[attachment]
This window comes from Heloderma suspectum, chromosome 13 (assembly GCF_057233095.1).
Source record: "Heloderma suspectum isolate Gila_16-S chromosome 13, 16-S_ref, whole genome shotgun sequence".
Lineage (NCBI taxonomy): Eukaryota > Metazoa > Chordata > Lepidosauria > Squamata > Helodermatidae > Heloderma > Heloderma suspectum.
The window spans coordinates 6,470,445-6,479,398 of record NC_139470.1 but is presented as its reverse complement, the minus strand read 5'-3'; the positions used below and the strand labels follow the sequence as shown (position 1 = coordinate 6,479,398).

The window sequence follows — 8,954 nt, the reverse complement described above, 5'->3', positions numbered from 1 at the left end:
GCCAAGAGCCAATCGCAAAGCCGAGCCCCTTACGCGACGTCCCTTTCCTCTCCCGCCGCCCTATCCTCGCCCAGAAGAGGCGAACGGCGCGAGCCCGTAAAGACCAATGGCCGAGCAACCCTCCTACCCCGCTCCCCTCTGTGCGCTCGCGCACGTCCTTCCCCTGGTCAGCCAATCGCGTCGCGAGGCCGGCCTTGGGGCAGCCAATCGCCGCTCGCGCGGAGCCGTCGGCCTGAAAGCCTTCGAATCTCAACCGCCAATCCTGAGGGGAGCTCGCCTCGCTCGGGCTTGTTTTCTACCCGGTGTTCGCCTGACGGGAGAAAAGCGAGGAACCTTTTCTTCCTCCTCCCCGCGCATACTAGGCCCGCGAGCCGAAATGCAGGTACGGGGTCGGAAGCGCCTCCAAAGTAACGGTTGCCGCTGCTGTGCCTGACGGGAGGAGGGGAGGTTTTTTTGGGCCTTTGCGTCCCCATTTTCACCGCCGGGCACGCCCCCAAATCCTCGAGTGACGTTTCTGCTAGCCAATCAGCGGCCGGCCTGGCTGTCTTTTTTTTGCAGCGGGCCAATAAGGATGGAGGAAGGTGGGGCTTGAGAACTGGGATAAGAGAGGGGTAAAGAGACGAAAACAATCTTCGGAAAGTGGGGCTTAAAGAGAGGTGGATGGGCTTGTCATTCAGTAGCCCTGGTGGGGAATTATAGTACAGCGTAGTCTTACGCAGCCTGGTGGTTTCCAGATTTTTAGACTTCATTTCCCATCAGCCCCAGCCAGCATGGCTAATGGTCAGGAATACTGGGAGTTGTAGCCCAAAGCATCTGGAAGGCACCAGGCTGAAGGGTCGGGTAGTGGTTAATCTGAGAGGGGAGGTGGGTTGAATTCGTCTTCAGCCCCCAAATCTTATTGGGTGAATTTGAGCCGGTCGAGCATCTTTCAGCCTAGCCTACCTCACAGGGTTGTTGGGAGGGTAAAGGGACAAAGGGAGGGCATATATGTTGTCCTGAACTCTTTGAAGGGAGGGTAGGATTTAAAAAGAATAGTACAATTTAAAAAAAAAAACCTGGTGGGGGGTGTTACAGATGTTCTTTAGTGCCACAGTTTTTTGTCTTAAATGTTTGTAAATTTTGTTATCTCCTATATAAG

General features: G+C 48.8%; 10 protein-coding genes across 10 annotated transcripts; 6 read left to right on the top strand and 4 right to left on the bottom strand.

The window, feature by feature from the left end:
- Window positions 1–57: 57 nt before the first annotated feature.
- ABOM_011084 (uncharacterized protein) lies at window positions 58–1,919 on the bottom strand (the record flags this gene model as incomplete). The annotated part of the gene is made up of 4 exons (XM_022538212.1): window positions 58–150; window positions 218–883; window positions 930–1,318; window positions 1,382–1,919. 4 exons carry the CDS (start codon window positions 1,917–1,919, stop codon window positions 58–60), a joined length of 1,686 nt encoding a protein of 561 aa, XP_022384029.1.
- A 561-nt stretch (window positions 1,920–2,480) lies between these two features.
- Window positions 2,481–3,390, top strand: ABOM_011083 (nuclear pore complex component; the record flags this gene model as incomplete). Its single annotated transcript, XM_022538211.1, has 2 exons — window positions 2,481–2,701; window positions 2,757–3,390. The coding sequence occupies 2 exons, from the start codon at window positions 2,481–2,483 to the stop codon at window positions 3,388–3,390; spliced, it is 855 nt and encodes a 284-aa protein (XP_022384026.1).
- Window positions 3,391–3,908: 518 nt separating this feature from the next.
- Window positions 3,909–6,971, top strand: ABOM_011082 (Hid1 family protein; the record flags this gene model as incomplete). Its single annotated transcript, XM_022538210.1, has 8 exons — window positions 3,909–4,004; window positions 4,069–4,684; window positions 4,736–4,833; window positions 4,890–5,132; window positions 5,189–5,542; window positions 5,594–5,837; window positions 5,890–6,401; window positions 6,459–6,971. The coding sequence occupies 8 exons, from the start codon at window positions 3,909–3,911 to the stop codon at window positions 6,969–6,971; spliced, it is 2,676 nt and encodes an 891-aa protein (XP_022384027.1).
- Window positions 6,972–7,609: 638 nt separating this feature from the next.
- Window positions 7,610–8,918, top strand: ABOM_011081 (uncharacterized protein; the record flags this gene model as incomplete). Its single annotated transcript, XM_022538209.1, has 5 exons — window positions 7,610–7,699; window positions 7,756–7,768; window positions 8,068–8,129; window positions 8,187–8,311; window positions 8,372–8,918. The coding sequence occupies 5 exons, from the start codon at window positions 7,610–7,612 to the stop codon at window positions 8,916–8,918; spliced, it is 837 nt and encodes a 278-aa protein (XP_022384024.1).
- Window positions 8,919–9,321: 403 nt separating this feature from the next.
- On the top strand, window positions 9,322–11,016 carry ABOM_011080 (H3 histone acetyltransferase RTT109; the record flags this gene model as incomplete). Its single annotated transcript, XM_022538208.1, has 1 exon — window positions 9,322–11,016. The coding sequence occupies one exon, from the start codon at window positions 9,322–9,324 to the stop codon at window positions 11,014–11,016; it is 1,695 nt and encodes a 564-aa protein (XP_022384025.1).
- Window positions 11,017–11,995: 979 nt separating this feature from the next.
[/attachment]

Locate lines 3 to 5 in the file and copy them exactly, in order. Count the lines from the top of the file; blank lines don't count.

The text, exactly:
Lineage (NCBI taxonomy): Eukaryota > Metazoa > Chordata > Lepidosauria > Squamata > Helodermatidae > Heloderma > Heloderma suspectum.
The window spans coordinates 6,470,445-6,479,398 of record NC_139470.1 but is presented as its reverse complement, the minus strand read 5'-3'; the positions used below and the strand labels follow the sequence as shown (position 1 = coordinate 6,479,398).

The window sequence follows — 8,954 nt, the reverse complement described above, 5'->3', positions numbered from 1 at the left end: